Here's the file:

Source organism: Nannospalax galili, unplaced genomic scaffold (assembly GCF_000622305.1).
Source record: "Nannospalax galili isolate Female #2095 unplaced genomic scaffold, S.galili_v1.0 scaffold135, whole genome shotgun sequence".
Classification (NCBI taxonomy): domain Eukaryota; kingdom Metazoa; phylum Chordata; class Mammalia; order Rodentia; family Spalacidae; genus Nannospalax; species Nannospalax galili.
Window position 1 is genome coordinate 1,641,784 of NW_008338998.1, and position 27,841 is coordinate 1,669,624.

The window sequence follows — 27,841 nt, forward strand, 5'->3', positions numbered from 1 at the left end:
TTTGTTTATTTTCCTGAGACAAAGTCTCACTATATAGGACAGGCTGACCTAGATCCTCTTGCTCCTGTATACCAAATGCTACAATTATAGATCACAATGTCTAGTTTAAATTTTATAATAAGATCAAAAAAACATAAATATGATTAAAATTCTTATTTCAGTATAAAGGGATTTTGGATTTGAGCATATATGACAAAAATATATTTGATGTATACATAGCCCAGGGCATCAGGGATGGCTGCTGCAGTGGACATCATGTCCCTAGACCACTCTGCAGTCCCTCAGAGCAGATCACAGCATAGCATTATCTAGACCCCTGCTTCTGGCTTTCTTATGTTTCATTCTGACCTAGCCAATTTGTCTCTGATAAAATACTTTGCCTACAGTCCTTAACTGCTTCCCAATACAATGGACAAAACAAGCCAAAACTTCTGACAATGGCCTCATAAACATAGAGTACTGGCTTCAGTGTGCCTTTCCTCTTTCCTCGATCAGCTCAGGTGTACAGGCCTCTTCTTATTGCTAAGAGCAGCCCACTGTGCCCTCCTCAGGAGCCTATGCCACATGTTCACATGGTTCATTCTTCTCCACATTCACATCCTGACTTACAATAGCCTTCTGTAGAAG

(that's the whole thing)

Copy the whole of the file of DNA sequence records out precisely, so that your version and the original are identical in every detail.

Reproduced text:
Source organism: Nannospalax galili, unplaced genomic scaffold (assembly GCF_000622305.1).
Source record: "Nannospalax galili isolate Female #2095 unplaced genomic scaffold, S.galili_v1.0 scaffold135, whole genome shotgun sequence".
Classification (NCBI taxonomy): domain Eukaryota; kingdom Metazoa; phylum Chordata; class Mammalia; order Rodentia; family Spalacidae; genus Nannospalax; species Nannospalax galili.
Window position 1 is genome coordinate 1,641,784 of NW_008338998.1, and position 27,841 is coordinate 1,669,624.

The window sequence follows — 27,841 nt, forward strand, 5'->3', positions numbered from 1 at the left end:
TTTGTTTATTTTCCTGAGACAAAGTCTCACTATATAGGACAGGCTGACCTAGATCCTCTTGCTCCTGTATACCAAATGCTACAATTATAGATCACAATGTCTAGTTTAAATTTTATAATAAGATCAAAAAAACATAAATATGATTAAAATTCTTATTTCAGTATAAAGGGATTTTGGATTTGAGCATATATGACAAAAATATATTTGATGTATACATAGCCCAGGGCATCAGGGATGGCTGCTGCAGTGGACATCATGTCCCTAGACCACTCTGCAGTCCCTCAGAGCAGATCACAGCATAGCATTATCTAGACCCCTGCTTCTGGCTTTCTTATGTTTCATTCTGACCTAGCCAATTTGTCTCTGATAAAATACTTTGCCTACAGTCCTTAACTGCTTCCCAATACAATGGACAAAACAAGCCAAAACTTCTGACAATGGCCTCATAAACATAGAGTACTGGCTTCAGTGTGCCTTTCCTCTTTCCTCGATCAGCTCAGGTGTACAGGCCTCTTCTTATTGCTAAGAGCAGCCCACTGTGCCCTCCTCAGGAGCCTATGCCACATGTTCACATGGTTCATTCTTCTCCACATTCACATCCTGACTTACAATAGCCTTCTGTAGAAG